Monday, December 02, 2013

Baking vs. cooking

Evidence of cooking or baking?
The world may never know.
(It was baking.)

I know we have more pertinent things to discuss.  

It's, like, December 2nd!  

Christmas is a mere 23 days away!

The Christmas season snuck up on me this year.  But we'll get there, all in good time.  For now, we have a question for the ages:  is there a difference between cooking and baking?

I know, fundamentally, there is a difference.  But do YOU distinguish between them?  I know quite a few people who claim they are good bakers, but not good cooks, or visa versa.  This is baffling to me.  How could you be good at one, but not the other?  Also, there are "cooked" items that need to be baked, such as a casserole/hot dish.  What category does that fall in?  When others have tried to explain this phenomenon to me, they've summed it up as such:

Pro-cooks:  with baking, you have to be exact.  You need to measure things precisely, or else it won't turn out.  There isn't room for experimentation.

Pro-bakers:  I burn things.  I don't know what taste good together.  I can't pull together a meal.

To both I say: you just need practice!

Pro-cooks, once you've made brownies for the umpteenth time, you don't need to measure as precisely.  You can throw in extra spices, or floral notes, or make your own flavor profiles.  There is plenty of room for experimentation in baking, or else there wouldn't be anything else to bake!

Pro-bakers, I'll grant you, putting together a complete meal is hard.  It's something I'm still working on.  But if you aren't sure about what to cook - follow a recipe!  There's no shame in that.  Slowly, you'll figure out what tastes good together.  You'll be more apt to throw a little of this, a little of that.  You've done it before, and you'll do it again!

Cooking or baking isn't easy.  Not everyone is going to be Julia Child.  But just like anything worth doing, it takes time and practice.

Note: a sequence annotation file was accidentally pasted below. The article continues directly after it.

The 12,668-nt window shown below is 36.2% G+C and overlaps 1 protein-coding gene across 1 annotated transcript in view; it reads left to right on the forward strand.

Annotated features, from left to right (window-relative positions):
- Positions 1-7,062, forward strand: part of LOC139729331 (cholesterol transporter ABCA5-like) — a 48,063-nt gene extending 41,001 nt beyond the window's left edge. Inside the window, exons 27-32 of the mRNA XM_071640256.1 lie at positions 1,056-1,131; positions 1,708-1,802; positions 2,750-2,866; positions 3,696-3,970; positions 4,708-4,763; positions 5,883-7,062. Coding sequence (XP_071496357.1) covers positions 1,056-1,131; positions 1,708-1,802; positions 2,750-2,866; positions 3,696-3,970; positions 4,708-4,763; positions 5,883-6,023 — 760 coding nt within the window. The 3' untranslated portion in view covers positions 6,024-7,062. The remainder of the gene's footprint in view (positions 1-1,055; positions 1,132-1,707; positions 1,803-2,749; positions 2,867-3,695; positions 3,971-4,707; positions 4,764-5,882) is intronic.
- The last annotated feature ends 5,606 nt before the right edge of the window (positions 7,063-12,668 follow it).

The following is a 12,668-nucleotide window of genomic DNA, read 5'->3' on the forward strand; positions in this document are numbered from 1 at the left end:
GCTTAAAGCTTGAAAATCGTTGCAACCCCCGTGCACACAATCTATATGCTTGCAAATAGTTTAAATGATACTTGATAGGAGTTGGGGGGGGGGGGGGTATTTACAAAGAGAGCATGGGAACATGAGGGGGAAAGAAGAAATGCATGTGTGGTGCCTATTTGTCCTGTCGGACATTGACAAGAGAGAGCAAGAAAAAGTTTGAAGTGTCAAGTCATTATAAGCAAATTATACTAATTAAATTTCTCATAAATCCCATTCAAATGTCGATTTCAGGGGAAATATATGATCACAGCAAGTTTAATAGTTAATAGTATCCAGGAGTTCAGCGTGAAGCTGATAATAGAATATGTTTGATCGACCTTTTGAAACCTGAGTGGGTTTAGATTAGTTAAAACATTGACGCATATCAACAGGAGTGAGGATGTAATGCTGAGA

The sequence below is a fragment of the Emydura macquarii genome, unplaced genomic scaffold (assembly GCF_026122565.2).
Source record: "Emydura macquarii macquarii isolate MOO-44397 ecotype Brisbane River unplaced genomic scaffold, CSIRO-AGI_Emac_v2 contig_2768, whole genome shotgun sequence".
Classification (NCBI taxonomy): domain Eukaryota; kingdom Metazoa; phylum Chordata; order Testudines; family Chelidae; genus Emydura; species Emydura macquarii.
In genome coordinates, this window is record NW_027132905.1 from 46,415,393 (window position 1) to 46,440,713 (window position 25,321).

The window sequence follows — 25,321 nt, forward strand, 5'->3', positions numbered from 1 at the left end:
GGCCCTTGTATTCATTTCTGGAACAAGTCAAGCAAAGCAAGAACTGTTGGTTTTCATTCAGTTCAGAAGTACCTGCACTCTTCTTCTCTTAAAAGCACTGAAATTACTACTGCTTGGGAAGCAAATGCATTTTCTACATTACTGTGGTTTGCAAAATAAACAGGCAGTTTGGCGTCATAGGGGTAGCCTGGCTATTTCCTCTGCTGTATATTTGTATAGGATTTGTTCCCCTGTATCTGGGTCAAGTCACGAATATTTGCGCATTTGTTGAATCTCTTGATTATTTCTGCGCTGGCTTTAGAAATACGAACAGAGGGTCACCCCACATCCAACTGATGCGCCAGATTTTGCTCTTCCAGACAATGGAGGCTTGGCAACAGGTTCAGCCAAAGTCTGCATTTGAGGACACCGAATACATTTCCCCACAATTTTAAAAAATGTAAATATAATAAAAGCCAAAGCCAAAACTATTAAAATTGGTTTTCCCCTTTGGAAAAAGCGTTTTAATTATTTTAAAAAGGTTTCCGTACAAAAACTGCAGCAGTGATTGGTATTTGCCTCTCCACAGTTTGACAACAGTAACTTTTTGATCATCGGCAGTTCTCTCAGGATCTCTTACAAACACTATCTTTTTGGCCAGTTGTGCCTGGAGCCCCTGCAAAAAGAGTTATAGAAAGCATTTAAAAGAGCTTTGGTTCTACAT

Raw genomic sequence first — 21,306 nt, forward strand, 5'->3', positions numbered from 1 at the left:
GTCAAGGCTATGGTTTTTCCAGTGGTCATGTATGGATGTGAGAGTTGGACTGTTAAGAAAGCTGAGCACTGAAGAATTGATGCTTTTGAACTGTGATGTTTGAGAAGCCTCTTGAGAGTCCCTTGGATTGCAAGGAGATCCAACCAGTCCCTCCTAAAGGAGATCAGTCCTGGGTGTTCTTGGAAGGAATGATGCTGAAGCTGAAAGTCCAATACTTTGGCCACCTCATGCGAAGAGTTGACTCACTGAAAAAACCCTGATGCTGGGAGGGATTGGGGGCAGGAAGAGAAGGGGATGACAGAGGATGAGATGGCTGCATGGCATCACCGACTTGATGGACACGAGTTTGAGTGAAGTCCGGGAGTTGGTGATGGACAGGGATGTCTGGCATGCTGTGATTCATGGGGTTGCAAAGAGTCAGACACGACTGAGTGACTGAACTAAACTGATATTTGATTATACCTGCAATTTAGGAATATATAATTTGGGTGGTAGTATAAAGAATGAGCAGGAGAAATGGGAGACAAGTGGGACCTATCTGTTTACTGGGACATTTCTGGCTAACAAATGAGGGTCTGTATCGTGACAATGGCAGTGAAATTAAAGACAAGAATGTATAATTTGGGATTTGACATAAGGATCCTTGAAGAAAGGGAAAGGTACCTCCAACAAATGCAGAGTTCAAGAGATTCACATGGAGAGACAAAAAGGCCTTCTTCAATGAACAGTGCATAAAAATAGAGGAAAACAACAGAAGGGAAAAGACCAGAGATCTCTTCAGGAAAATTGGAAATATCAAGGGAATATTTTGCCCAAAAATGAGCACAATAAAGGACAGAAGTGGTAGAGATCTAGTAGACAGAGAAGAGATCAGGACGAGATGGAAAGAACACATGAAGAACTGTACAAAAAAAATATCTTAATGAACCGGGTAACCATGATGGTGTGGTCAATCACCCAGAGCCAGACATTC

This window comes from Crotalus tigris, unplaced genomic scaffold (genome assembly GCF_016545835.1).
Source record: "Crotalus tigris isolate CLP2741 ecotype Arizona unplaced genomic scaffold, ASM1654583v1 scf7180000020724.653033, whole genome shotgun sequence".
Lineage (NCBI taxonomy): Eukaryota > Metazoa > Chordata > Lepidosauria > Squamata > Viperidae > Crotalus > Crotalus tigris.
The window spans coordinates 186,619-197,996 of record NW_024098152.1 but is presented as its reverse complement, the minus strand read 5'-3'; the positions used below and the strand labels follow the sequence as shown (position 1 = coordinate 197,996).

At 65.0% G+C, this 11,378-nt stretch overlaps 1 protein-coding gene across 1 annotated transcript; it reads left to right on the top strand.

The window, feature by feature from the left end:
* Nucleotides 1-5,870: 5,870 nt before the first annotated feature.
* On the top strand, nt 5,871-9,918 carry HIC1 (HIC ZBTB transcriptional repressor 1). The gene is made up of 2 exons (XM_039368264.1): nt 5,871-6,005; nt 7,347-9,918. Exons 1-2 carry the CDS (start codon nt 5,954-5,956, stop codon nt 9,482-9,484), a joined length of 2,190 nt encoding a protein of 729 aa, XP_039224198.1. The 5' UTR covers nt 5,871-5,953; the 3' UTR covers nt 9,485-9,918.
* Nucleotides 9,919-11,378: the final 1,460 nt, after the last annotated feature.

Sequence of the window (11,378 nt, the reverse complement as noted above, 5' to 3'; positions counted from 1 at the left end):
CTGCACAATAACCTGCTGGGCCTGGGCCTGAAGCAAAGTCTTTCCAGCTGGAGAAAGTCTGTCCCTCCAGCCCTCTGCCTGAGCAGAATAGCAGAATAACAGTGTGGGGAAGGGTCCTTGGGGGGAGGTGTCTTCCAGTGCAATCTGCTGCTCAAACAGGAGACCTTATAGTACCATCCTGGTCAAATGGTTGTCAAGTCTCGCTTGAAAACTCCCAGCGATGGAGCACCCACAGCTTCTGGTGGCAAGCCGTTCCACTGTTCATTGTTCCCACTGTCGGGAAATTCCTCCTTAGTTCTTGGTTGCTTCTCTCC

Anyway, if you make a distinction between cooking v. baking, tell me in the comments!  I'm very interested in where you see the division.


  1. I'm definitely much stronger in cooking--probably because I like the food produced by cooking better--I'm not the biggest fan of baked goods on the eating side, and my skills there are much more basic: I actually follow recipes and I've never attempted more complicated or fussy baked goods, while I'm more confident with cooking. So yeah, I tend to see a bit of distinction between the two.

  2. I think of cooking as making food and baking to be sweets. So even if I make a casserole, I guess I lump it into the cooking category. I personally enjoy cooking way more than baking. But that has to do with the fact that I would much rather engorge myself in food than sweets. Also, I am not great at following recipes and think baking requires that. I do bake sometimes (like for kids birthdays and cookies or muffins every once in a while), but truly enjoy cooking.

  3. I tend to see baking as sweets and cooking as meals. I like to do both, as long as it's a simple recipe. ;-) I almost always embellish when cooking, sometimes when baking. I can't just leave a recipe as is... :-)

  4. As someone who loves sweets, I didn't consider that someone wouldn't have practice baking because they almost never make it. But it makes a lot of sense! I assume everyone has a sweet tooth like me.

  5. In cooking, your end result looks like each of the ingredients you put in. In baking, you've physically changed the appearance of the ingredients to look like one, new item ( there are some crossovers, especially in the area of pie fillings). Baking often takes a chemical reaction, whereas cooking usually involves mostly just hearing things up in various ways, to varying degrees, with varying companion- ingredients. Therefore, cooking is easier to experiment and stray from prescribed ingredients (and sometimes, technique, though not always with successful results), but baking NEEDS the base to consistent (a few minor ingredient changes, substitutes, or enhancements are okay, as long as they don't too much alter the consistency) or they won't turn out the way they should. Usually baking happens in the oven. Cooking is done on the stovetop, or other open, directed heat source.